It may not be making the headlines, but the healthcare bill is not dead…yet.
Many have concluded that the only hope for resuscitating the healthcare legislation is to push the issue off the front page and give lawmakers time to work out a new compromise and shift public perception of the bill.
“A little bit of time and quiet could help,” said Arkansas Sen. Mark Pryor, a conservative Democrat who was among a group of centrist Democrats from the House and Senate who met last week to discuss a way forward on healthcare.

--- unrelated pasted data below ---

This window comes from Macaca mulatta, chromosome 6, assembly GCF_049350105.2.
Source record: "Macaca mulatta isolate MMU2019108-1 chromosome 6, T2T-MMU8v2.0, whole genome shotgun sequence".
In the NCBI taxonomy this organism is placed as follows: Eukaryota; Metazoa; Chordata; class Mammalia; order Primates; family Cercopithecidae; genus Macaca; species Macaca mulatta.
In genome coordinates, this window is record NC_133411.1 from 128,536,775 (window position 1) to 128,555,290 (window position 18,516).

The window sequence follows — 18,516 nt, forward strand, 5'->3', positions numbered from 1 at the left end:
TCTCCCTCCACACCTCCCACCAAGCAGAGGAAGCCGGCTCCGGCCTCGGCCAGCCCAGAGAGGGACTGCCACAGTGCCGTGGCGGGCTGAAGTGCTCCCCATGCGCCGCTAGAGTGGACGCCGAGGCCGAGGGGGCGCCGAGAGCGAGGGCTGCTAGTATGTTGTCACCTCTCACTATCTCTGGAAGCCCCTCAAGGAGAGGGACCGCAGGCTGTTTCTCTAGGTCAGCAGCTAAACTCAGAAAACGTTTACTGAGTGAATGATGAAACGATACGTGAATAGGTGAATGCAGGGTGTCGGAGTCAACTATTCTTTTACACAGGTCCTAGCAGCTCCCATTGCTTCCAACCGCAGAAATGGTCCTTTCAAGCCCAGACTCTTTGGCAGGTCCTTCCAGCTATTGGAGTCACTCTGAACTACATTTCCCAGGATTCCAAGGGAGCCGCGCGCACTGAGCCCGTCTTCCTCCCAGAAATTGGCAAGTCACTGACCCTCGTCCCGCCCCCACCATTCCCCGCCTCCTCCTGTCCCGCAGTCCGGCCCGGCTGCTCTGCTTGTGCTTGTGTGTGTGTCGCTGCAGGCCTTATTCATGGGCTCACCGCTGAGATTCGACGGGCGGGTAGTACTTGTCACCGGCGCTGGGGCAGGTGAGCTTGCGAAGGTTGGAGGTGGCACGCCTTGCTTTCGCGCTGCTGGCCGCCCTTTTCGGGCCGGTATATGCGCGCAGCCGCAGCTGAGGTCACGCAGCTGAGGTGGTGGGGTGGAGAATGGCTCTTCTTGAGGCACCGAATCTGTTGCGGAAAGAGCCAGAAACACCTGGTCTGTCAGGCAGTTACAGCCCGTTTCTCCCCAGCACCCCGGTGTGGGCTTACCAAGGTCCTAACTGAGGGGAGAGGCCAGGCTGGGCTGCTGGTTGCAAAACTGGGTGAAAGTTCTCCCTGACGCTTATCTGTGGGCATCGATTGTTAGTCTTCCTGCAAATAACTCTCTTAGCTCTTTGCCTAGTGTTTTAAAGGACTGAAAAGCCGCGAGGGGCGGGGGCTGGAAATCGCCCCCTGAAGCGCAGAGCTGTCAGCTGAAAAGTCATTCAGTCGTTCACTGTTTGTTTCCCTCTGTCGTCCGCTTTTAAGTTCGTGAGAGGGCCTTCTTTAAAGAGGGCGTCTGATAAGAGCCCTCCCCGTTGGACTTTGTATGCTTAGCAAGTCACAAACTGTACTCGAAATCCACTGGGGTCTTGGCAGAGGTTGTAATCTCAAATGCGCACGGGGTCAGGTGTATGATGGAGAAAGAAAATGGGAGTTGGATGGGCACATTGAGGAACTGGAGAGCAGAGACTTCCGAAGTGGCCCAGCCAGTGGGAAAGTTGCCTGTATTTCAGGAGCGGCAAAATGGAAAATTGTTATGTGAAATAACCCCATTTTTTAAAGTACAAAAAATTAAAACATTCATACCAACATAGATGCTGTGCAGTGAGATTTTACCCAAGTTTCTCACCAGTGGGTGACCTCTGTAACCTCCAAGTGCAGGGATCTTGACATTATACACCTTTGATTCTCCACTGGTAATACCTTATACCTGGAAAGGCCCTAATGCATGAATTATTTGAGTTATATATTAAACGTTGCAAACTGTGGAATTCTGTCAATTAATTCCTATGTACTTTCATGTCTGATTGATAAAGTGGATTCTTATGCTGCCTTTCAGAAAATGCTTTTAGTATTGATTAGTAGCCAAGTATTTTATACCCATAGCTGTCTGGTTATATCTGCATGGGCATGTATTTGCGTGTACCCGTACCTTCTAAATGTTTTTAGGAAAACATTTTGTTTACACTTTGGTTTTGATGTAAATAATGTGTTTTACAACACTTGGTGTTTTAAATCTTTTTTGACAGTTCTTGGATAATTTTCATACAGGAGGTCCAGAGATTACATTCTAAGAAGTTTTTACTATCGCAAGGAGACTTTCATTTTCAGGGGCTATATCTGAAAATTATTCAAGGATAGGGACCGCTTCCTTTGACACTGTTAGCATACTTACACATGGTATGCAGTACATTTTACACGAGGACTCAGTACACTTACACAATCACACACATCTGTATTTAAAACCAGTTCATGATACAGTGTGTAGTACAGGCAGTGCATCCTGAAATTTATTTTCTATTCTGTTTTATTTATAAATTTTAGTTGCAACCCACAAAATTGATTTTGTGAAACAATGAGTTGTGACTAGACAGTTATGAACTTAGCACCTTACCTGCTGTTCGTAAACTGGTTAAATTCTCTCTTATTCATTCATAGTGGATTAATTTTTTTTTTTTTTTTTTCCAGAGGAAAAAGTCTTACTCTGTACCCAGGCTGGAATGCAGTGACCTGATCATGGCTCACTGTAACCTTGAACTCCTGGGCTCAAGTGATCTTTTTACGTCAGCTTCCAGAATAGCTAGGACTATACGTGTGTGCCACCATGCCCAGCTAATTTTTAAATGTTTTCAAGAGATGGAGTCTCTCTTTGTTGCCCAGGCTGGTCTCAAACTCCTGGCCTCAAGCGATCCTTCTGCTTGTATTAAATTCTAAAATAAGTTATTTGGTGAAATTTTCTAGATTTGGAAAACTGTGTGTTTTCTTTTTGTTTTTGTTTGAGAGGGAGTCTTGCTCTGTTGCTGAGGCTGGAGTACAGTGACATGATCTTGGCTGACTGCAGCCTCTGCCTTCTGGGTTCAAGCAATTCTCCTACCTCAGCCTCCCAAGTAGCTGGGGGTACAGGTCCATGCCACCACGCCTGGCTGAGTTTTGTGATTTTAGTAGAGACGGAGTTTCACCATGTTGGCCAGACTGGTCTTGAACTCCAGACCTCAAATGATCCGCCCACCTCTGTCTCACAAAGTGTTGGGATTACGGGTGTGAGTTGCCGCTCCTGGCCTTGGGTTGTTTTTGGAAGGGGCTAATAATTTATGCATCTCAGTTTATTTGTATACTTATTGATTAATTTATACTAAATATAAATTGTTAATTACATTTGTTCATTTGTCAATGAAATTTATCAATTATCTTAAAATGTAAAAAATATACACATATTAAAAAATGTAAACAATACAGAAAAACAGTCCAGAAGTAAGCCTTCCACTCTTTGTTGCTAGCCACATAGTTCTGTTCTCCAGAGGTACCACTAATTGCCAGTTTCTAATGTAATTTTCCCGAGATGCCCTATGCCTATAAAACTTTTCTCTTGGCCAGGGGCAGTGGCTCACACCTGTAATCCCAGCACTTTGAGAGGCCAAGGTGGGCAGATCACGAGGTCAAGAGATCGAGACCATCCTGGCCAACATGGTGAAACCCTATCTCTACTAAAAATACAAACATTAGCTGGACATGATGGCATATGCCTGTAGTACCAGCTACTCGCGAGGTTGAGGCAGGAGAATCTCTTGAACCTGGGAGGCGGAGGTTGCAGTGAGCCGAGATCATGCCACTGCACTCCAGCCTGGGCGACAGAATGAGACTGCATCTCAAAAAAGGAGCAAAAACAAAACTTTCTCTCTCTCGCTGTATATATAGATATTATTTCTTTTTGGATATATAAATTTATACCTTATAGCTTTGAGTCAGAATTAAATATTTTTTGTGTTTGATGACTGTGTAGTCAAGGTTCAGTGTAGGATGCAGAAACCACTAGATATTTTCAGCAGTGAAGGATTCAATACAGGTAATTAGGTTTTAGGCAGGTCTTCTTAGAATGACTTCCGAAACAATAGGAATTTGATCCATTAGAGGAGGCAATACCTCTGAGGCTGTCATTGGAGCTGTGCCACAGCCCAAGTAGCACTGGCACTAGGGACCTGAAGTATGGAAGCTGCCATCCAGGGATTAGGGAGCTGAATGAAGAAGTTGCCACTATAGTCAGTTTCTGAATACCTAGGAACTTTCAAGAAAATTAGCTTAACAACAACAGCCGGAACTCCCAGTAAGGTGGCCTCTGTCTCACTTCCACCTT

“Human nature being what it is, it’s always easier to be against something than to be for it. And if you create any uncertainty with change, opponents can jump on that and just try to scare people. . . . That has been hard to overcome politically,” Pryor said. “Maybe over time, people will have a chance to understand what is in the legislation.”
The other bump in the road is that there are some truly odious provisions in the Senate bill, including funding — or lack of it — for reproductive choice. It would require a leap of faith that once the bill is passed the necessary changes would be made afterward to fix those. Given the querulous record of the House and Senate, it’s a dangerous leap. But the alternative is just as bleak for the millions of people who are going to suffer without some form of reform. If it was an easy choice, it would have been accomplished by now.